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Little issues statewide ‘stay at home order, extreme emergency declaration: “Avoid leaving home if you can”

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COVID-19 Idaho

Governor Brad Little issued a statewide order asking all residents to “stay at home.” The move comes after at least one case of “community spread” showed up in Ada County. It takes effect immediately.

It follows an action Little took last week in Blaine County after community spread started in the Ketchum area.

Now, the order will move statewide, and fundamentally change life and society in Idaho for at least 21 days. Though the phrasing is different, a governor’s spokesperson says this is the same as the earlier “shelter in place” order issued in Blaine Co.

“Idaho is now in a new stage,” Little said. “With confirmed community transmission now occurring in Idaho’s most densely populated areas… following the guidance of our public health officials, I will be ordering a statewide stay at home order for the state of Idaho.”

Little made the announcement at the emergency response center at Gowen Field. The order goes along with an “extreme emergency” declaration.

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“Public safety is always our top priority,” Little said. “My fellow Idahoans, we will get through this together, as long as we take the appropriate precautions.”

[What’s ‘essential’ and what’s not? What we know]

Read the news release about the order | Read the order

[Do Something Good: How you can help our communities]

What the order means

The order will stay in place for at least 21 days, and will be reviewed. Since Friday, March 13th when the state reported its first confirmed case, the number quickly zoomed over 100.

Some businesses deemed essential will remain open – including grocery stores and medical services. The dining rooms of all restaurants statewide must close, but drive-thru and curbside pickup can remain open.

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Non-essential businesses must close, according to the order. Businesses deemed essential in prior language for Blaine County are listed below.

The order encourages citizens to stop ‘discretionary’ travel, to work from home, and to stay at least six feet apart.

Little said they don’t have any mechanisms in place if citizens don’t follow the order. He said compliance is high in places like Boise where measures are in place.

“Our goal isn’t to arrest people, it’s to keep Idahoans safe,” Little said.

[Takeout Guide: Where to get food delivered or grab it to go]

Change of course

Earlier this week at a news conference, Little advocated for a more incremental approach.

“I’m committed to making all decisions based upon science,” he said – noting that Idaho is a rural, spread-out state. “Science… and common sense tells us that a decision in one part of the state may not make sense in all parts of the state.”

Little came under sharp criticism in recent days, including an Idaho Statesman editorial and a segment on MSNBC’s Rachel Maddow Show.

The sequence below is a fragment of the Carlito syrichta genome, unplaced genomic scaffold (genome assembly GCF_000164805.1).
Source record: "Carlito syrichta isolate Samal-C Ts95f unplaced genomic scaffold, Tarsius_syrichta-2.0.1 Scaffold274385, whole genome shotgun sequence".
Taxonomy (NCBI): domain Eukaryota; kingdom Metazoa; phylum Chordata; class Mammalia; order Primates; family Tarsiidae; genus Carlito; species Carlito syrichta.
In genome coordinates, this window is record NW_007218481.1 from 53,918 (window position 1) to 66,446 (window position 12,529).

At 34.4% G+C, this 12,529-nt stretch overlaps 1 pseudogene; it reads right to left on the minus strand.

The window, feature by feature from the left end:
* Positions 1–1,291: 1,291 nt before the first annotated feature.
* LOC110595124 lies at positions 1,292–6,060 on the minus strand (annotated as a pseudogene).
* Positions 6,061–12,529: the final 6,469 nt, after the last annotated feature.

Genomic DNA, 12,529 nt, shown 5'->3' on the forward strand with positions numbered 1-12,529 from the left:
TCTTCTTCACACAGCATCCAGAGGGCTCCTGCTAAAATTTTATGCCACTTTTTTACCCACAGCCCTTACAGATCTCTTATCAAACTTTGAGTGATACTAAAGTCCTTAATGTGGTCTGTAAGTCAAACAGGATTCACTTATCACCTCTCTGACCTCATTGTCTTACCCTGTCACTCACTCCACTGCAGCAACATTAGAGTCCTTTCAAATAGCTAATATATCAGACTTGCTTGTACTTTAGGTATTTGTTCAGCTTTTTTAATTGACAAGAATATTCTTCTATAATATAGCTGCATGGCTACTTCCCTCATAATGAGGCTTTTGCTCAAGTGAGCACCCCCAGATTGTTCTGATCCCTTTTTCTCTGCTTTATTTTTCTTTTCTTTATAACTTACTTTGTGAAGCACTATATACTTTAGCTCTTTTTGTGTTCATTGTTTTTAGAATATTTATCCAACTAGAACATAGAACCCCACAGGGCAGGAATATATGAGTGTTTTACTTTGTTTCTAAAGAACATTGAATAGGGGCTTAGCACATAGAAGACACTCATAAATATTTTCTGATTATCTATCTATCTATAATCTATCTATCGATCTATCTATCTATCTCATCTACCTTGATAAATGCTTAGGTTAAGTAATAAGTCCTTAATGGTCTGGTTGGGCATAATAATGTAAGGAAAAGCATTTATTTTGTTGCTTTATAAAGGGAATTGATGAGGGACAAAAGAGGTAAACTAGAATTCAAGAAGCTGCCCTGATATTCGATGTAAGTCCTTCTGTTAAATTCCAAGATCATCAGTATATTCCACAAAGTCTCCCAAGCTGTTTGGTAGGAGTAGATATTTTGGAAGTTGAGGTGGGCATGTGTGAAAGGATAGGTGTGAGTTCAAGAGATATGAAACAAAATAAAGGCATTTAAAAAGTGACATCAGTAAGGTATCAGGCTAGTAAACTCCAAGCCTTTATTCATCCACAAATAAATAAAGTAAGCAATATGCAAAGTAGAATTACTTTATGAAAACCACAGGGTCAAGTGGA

Idaho joins more than a dozen other states with some type of stay at home order. More than 175 million Americans currently live in areas with the orders in place.

“Community spread”

View this post on Instagram

Stay-home order now in effect.

A post shared by Governor Brad Little (@governorbradlittle) on

Community spread means health officials can’t trace exactly where a COVID-19 patient got the virus. In the other Ada County cases so far, the health district could trace it back to another known patient, or from travel.

Community spread was first detected in Blaine County last week. Some of the Ada County cases were then linked to Blaine Co. by travel. The state asked anyone who had traveled to Blaine County since March 8th to self-quarantine in their homes.

Flattening the Curve

“Our healthcare officials are putting themselves in harm’s way, and we owe it to them to do our part,” Little said.

Officials across the country worked to “flatten the curve,” delaying a project crush of COVID-19 patients who could strain the medical system. In Blaine County, St. Luke’s Health System had to put a temporary hold on all non-emergency services at the hospital near Ketchum.

Idaho State Epidemiologist Dr. Christine Hahn said during the news conference that 7.7 percent of COVID-19 tests have come back positive. She said there are more – but due to lack of testing capability to date, the state has not been able to identify them all.

House leadership echoes Little

“Many of you have done an incredible job of following social distancing guidelines, but the spread has become communal and that means we must take even stronger precautions,” said Speaker of the House Scott Bedke. 

Business impact

“I worry about the fabric of our society if some of those businesses go under, and I’m afraid that’s going to happen. But we’re trying to limit that,” Little said.

BoiseDev is told the order will mirror the one in place in Blaine County. Here’s what’s outlined as essential in that order.

[What’s ‘essential’ and what’s not? What we know]

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Don Day
Don is the founder and editor of BoiseDev. He is a National Edward R. Murrow Award winner and a Stanford University John S. Knight Fellow.

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